Another important tip: roll the galette dough out to 1/8-inch thick. If it’s too thick, the crust will be gummy and chewy, not flaky.

It’s important to use good quality butter in your recipe because it makes a tremendous difference in your final product. I use Challenge European Style Butter when I make pie dough. It’s churned slower and longer, in the tradition of fine European butters, to produce a more flavorful butter with less moisture and higher butterfat.

Blueberry lavender galette

Yield: About 6 servings

For the dough
  • 113 grams (8 tablespoons or 1 stick) unsalted butter
  • 150 grams (1 1/4) cups all-purpose flour
  • 13 grams (1 Tablespoon) granulated sugar
  • 1 gram (1/4 teaspoon) kosher salt
  • 60 grams (1/4 cup ice water)
For the filling
  • 4 cups blueberries
  • 50 grams (1/4 cup) granulated sugar
  • 16 grams (2 Tablespoons) cornstarch
  • Zest from 1 lemon (about 1 Tablespoon)
  • 6 grams (about 1 Tablespoon) dried lavender, ground (with mortar and pestle or spice grinder)
  • 5 grams (1 teaspoon) vanilla extract
  • 1.5 grams (1/4 teaspoon) kosher salt 
  • 6 ounces goat cheese, room temperature
  • Egg wash (1 egg mixed with 1 Tablespoon water)
  • Optional: Turbinado sugar
For the dough
  1. Cut butter into 1/2-inch cubes. Place in freezer for at least 20 minutes or until very cold.
  2. In large bowl, combine flour, sugar, and salt.
  3. Cut butter into flour mixture with pastry blender or food processor until butter is pea-sized.
  4. Make well in flour mixture and add water.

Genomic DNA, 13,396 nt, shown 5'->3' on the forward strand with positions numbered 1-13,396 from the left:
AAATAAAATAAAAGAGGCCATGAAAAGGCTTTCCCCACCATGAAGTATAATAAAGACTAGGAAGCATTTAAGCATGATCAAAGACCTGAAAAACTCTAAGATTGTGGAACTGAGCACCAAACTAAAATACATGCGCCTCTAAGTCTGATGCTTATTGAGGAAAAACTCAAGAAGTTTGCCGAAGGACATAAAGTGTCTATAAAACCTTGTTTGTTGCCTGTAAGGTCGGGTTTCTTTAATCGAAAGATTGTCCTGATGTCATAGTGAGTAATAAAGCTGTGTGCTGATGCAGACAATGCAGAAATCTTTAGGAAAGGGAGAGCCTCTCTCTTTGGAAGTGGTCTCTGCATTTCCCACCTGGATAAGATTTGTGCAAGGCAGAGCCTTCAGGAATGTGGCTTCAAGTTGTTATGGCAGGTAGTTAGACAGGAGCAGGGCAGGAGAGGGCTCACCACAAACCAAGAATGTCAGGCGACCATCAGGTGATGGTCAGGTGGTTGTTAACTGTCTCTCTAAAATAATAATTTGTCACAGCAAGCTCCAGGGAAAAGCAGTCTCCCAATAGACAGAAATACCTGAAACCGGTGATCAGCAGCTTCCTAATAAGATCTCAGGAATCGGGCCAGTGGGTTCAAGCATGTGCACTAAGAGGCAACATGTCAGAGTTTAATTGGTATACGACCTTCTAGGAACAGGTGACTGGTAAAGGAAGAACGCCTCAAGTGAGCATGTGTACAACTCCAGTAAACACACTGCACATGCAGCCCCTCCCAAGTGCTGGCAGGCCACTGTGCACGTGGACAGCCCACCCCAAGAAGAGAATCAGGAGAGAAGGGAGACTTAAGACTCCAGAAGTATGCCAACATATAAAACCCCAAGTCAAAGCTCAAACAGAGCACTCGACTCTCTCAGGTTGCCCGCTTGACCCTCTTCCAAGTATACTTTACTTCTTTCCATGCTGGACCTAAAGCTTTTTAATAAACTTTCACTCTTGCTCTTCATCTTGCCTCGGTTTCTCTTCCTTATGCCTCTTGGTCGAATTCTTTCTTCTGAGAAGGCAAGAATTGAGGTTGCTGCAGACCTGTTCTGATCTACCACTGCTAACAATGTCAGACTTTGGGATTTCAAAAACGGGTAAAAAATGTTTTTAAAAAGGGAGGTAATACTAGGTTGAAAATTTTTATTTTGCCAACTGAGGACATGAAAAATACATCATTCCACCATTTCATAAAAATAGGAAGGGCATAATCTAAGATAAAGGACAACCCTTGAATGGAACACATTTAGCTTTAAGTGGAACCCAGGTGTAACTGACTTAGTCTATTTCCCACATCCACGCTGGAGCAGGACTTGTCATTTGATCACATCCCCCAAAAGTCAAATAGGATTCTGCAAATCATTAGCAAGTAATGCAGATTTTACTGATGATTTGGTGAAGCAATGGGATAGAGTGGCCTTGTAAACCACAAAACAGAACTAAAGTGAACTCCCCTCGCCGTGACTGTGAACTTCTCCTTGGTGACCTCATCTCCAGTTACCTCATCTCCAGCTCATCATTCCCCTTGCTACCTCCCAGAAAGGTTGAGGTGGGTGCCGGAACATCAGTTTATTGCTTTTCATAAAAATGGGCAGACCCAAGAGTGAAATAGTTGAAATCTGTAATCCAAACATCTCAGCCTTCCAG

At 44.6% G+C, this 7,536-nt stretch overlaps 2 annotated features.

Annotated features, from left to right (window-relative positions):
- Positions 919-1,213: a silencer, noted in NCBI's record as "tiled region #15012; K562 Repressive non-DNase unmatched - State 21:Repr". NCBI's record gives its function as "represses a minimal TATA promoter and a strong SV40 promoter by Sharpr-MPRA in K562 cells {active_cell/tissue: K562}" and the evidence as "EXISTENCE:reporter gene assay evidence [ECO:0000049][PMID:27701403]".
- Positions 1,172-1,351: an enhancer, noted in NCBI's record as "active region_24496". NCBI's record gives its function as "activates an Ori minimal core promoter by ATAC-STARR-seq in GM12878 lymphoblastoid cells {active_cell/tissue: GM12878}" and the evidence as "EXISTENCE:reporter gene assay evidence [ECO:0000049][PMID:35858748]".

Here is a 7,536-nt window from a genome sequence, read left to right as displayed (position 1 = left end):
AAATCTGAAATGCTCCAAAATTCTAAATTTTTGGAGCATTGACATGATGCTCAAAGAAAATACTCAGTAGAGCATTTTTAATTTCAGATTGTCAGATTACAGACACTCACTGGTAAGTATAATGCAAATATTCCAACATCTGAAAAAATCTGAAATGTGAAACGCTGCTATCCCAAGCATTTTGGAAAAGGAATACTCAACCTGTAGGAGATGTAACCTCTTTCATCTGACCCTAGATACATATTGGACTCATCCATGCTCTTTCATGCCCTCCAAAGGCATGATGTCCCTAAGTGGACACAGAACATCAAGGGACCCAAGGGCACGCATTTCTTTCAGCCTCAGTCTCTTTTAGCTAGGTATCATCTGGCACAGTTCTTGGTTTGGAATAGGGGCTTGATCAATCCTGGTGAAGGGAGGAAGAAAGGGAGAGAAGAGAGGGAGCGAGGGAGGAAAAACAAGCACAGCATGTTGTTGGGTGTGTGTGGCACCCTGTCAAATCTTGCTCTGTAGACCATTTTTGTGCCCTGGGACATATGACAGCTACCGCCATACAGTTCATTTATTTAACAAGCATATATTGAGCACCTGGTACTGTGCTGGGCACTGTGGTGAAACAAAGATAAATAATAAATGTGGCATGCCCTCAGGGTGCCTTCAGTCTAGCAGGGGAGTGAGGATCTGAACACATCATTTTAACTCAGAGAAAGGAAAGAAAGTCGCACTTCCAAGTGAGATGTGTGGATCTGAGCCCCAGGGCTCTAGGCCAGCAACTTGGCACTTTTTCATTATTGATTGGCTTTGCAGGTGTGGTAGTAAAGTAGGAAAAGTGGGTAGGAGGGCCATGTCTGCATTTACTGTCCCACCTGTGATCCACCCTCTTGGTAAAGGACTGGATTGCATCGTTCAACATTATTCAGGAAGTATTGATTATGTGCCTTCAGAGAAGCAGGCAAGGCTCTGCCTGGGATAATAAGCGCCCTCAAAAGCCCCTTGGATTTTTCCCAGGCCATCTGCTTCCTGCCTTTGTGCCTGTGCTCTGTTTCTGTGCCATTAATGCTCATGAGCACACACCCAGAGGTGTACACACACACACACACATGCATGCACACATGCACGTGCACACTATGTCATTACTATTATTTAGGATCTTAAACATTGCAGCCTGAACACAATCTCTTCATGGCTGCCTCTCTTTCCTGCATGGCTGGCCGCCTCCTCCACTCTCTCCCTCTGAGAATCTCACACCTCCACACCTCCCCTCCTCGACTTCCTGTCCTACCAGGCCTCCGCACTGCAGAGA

5. Mix to create shaggy mixture then knead to form dough. If dough is too dry, add up to 2 Tablespoons additional ice water.
  6. Form dough into flat disc and wrap. Refrigerate for at least 30 minutes or up to 2 days.
  7. Once dough is chilled, preheat oven to 425 degrees Fahrenheit.
  8. Roll dough out on floured surface to 1/8-inch thick. Transfer pie dough to baking sheet.
For the filling
  1. Mix together blueberries, sugar, cornstarch, lemon zest, lavender, vanilla extract, and salt. Set aside.
  2. Spread goat cheese over galette, leaving 3-inch border.
  3. Drain any excess juices released by blueberries and spread mixture evenly over goat cheese.
  4. Fold the edge of the pie dough up and over blueberry filling, pleating every 3 inches.
  5. Brush galette crust with egg wash and sprinkle turbinado sugar on top.
  6. Bake for about 35-40 minutes, or until crust is golden brown.
  7. Cool for 10 minutes before slicing.

Wednesday, June 1, 2022

Surprise, a baby!


You may have noticed I’ve been absent on my blog lately, but it’s been for good reason. I gave birth to my first child, Penelope, a few weeks ago. 

The weeks leading up to and after her birth have been truly chaotic. We bought a new house, sold our old house, had a baby, officially closed on the new house while we were still in the hospital, moved, and officially closed on our old house. Of course, we didn’t plan on making all of these stressful life changes at the same time. But a house in our neighborhood that we already loved went on the market just a few weeks before my due date, and we couldn’t pass it up. 

So after a crazy season of life, I am giving myself the luxury of taking this time to focus on my newborn. I plan to slowly roll out more recipes in the coming weeks, and I’ll resume my segments on FOX59 in July. But right now, my main focus is being a new mom.